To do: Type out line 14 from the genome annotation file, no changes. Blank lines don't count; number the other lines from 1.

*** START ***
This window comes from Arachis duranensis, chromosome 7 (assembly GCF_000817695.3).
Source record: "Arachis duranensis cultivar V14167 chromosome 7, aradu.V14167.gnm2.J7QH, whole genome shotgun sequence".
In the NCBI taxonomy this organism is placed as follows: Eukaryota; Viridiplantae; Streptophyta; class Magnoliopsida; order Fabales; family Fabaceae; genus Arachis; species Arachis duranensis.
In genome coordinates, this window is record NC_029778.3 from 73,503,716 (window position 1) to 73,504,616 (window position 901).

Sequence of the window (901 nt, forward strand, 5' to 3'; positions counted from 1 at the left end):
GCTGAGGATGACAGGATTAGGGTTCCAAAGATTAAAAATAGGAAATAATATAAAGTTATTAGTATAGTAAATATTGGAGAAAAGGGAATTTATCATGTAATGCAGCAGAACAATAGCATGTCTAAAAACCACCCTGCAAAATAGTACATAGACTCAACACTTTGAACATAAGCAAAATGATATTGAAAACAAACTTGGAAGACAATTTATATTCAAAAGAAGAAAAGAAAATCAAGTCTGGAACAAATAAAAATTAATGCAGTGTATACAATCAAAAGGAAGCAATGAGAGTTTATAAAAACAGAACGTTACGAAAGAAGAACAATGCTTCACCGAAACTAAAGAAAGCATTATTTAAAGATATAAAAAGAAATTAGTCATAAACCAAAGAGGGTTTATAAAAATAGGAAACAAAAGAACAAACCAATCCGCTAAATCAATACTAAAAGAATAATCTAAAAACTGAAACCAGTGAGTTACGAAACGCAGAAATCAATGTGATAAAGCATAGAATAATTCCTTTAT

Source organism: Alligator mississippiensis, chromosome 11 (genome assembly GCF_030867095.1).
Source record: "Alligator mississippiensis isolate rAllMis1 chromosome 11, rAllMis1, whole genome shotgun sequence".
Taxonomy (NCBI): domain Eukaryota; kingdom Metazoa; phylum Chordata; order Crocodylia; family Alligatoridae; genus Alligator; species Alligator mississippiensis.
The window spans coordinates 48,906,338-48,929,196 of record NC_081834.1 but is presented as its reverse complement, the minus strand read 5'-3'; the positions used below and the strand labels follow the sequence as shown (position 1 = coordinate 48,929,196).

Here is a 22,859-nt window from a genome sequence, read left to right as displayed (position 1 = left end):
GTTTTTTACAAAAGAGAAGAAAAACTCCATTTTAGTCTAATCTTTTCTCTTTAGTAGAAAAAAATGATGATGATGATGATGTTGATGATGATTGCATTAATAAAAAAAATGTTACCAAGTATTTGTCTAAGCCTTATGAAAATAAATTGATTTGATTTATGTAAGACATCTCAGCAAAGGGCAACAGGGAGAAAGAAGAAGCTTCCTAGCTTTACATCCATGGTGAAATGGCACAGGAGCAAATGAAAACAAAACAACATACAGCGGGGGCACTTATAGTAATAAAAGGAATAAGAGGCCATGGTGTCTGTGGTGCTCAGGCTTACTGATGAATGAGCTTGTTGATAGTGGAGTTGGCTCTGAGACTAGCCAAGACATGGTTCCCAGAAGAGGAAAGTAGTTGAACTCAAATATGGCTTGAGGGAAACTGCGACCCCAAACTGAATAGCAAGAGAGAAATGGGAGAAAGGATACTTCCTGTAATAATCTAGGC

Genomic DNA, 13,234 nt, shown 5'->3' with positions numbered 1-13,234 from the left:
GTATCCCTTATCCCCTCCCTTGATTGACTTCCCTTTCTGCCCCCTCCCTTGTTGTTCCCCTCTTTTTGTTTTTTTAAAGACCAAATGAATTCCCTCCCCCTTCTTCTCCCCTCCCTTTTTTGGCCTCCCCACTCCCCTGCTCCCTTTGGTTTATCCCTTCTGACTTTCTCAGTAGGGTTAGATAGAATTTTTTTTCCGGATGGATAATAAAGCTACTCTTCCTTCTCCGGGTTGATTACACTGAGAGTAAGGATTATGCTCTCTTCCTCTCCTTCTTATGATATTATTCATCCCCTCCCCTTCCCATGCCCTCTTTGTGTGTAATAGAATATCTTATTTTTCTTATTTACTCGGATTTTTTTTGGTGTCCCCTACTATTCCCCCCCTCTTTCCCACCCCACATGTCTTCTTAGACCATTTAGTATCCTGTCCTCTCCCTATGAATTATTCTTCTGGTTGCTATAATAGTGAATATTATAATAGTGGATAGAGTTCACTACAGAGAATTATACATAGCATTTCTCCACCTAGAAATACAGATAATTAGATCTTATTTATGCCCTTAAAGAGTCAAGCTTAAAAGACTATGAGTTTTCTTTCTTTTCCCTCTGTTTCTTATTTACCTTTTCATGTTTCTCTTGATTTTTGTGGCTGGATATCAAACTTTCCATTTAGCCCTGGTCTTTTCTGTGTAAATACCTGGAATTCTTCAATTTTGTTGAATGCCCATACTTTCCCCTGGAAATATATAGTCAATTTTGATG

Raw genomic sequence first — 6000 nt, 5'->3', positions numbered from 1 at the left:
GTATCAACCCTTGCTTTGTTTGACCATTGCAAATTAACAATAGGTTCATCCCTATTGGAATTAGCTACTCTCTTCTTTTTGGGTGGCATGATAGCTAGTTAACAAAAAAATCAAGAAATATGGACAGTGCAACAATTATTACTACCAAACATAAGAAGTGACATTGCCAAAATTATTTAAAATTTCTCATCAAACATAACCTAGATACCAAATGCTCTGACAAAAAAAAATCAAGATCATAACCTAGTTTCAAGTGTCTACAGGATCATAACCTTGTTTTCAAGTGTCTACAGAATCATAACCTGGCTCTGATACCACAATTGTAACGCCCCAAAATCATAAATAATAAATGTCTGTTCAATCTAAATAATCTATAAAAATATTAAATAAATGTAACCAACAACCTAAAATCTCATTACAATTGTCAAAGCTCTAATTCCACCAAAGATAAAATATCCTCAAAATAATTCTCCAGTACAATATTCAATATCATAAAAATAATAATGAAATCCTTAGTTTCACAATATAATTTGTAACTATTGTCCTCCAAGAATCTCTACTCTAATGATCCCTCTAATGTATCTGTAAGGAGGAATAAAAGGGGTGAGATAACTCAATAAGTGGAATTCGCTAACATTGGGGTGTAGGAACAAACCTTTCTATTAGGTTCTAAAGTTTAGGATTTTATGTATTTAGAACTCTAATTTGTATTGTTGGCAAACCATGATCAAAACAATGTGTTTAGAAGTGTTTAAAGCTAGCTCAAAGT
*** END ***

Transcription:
GTATCCCTTATCCCCTCCCTTGATTGACTTCCCTTTCTGCCCCCTCCCTTGTTGTTCCCCTCTTTTTGTTTTTTTAAAGACCAAATGAATTCCCTCCCCCTTCTTCTCCCCTCCCTTTTTTGGCCTCCCCACTCCCCTGCTCCCTTTGGTTTATCCCTTCTGACTTTCTCAGTAGGGTTAGATAGAATTTTTTTTCCGGATGGATAATAAAGCTACTCTTCCTTCTCCGGGTTGATTACACTGAGAGTAAGGATTATGCTCTCTTCCTCTCCTTCTTATGATATTATTCATCCCCTCCCCTTCCCATGCCCTCTTTGTGTGTAATAGAATATCTTATTTTTCTTATTTACTCGGATTTTTTTTGGTGTCCCCTACTATTCCCCCCCTCTTTCCCACCCCACATGTCTTCTTAGACCATTTAGTATCCTGTCCTCTCCCTATGAATTATTCTTCTGGTTGCTATAATAGTGAATATTATAATAGTGGATAGAGTTCACTACAGAGAATTATACATAGCATTTCTCCACCTAGAAATACAGATAATTAGATCTTATTTATGCCCTTAAAGAGTCAAGCTTAAAAGACTATGAGTTTTCTTTCTTTTCCCTCTGTTTCTTATTTACCTTTTCATGTTTCTCTTGATTTTTGTGGCTGGATATCAAACTTTCCATTTAGCCCTGGTCTTTTCTGTGTAAATACCTGGAATTCTTCAATTTTGTTGAATGCCCATACTTTCCCCTGGAAATATATAGTCAATTTTGATG